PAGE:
Today’s edition of The Oklahoman newspaper featured an article about Whiz Kids Oklahoma, which is a non-profit, faith-based tutoring and mentoring program for at-risk elementary schoolchildren. Ashley Greer, a Whiz Kids teacher liaison in OKC, said this about the program: “To the core of it, it’s all about the kids. I think there’s programs that get caught up in money or caught up in testing and all these things, but Whiz Kids is all about the kids. It’s about caring for these kids and swooping them up and just helping them and loving them and pushing them forward.”
The congregation I serve, Alameda Church of Christ, has been involved in the Whiz Kids program for many years. Every Monday, a group of dedicated volunteers leaves our parking lot in one of our church vans and travels from Norman to Oklahoma City to teach kids to read, to inspire them to dream, and to show them the love of Christ. Recently, this group of volunteers started a tutoring program at our church on Wednesday nights to serve our immediate community since Whiz Kids is not currently in Norman. The response has been amazing. We even have schools calling us to see if we will partner with their students and parents. Since we are located in a poorer section of Norman, our dream is to give the precious children in our community the important skill of reading so that they can advance in school and achieve their own dreams someday.
And all of this – Whiz Kids and Alameda’s tutoring program – is motivated by a desire to do the work of Christ in this world.
The success of these programs represents what I see from Christians every day. While others entertain themselves with debate, Christians all over the world are hard at work solving the problems of the world, one person and ministry at a time – a point that was made by columnist Nicholas Kristoff in today’s edition of The New York Times. Writing about a medical missionary he recently met, Dr. Stephen Foster who runs a rural hospital in Angola, Kristoff said the following:
“Today, among urban Americans and Europeans, ‘evangelical Christian’ is sometimes a synonym for ‘rube.’ In liberal circles, evangelicals constitute one of the few groups that it’s safe to mock openly. Yet the liberal caricature of evangelicals is incomplete and unfair. I have little in common, politically or theologically, with evangelicals or, while I’m at it, conservative Roman Catholics. But I’ve been truly awed by those I’ve seen in so many remote places, combating illiteracy and warlords, famine and disease, humbly struggling to do the Lord’s work as they see it, and it is offensive to see good people derided.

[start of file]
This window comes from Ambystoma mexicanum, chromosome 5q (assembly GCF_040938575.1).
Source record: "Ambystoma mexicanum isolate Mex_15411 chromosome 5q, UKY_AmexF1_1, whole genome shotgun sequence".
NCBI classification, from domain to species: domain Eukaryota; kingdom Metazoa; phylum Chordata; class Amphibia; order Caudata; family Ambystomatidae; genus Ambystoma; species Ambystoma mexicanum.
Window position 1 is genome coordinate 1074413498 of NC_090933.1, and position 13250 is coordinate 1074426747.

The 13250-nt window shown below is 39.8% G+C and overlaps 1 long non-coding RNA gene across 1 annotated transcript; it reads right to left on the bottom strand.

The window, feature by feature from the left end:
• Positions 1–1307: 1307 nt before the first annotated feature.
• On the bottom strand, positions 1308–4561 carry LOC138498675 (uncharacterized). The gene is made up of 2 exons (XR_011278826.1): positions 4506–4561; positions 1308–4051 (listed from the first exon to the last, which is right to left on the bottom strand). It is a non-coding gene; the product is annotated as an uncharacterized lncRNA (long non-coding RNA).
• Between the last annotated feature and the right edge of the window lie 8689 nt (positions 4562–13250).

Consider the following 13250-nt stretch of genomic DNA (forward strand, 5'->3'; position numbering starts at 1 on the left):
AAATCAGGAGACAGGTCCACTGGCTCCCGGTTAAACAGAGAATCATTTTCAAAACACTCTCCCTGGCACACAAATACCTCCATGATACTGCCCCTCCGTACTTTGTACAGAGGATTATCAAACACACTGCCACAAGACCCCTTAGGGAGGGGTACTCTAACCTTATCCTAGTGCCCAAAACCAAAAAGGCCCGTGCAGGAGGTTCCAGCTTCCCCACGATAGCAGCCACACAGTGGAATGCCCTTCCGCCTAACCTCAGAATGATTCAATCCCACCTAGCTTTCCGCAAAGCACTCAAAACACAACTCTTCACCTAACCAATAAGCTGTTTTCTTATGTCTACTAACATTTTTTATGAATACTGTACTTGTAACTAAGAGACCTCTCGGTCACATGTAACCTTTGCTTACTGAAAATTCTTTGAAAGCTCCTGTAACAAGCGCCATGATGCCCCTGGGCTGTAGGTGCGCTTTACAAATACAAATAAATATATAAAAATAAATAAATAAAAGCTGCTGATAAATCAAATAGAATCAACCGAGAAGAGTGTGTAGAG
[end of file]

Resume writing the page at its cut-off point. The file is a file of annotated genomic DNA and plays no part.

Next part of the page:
I must say that a disproportionate share of the aid workers I’ve met in the wildest places over the years, long after anyone sensible had evacuated, have been evangelicals, nuns or priests. Likewise, religious Americans donate more of their incomes to charity, and volunteer more hours, than the nonreligious, according to polls. In the United States and abroad, the safety net of soup kitchens, food pantries and women’s shelters depends heavily on religious donations and volunteers.
The next time you hear someone at a cocktail party mock evangelicals, think of Dr. Foster and those like him. These are folks who don’t so much proclaim the gospel as live it. They deserve better.”
People like Dr. Foster, and there are many, don’t do what they do to be praised in newspapers, win the accolades of their peers, or become rich and famous. They serve out of a sense of calling that is embedded in the Christian faith. But, every now and then it’s nice to have someone of Kristoff’s public standing point out the reality of what Christians are doing rather than focus on the caricature of Christianity that has been drawn by society.
As minister of 20+ years, I am fully aware that some Christians live as hypocrites and some do and say things that are contrary to the gospel of Christ which invites scorn and ridicule. Every religion and worldview has this same problem. And people tend to choose to judge a religion or worldview by its worst “adherents” and moments instead of its best.
So today, as I performed by daily consumption of the news, it was nice to see some in the media highlighting the best of Christianity.
It also reminded me of what Jesus said in Matthew 5:16, “In the same way, let your light shine before others, so that they may see your good works and give glory to your Father who is in heaven.”
And of what Peter wrote in 1 Peter 2:12, “Keep your conduct among the Gentiles honorable, so that when they speak against you as evildoers, they may see your good deeds and glorify God on the day of visitation.”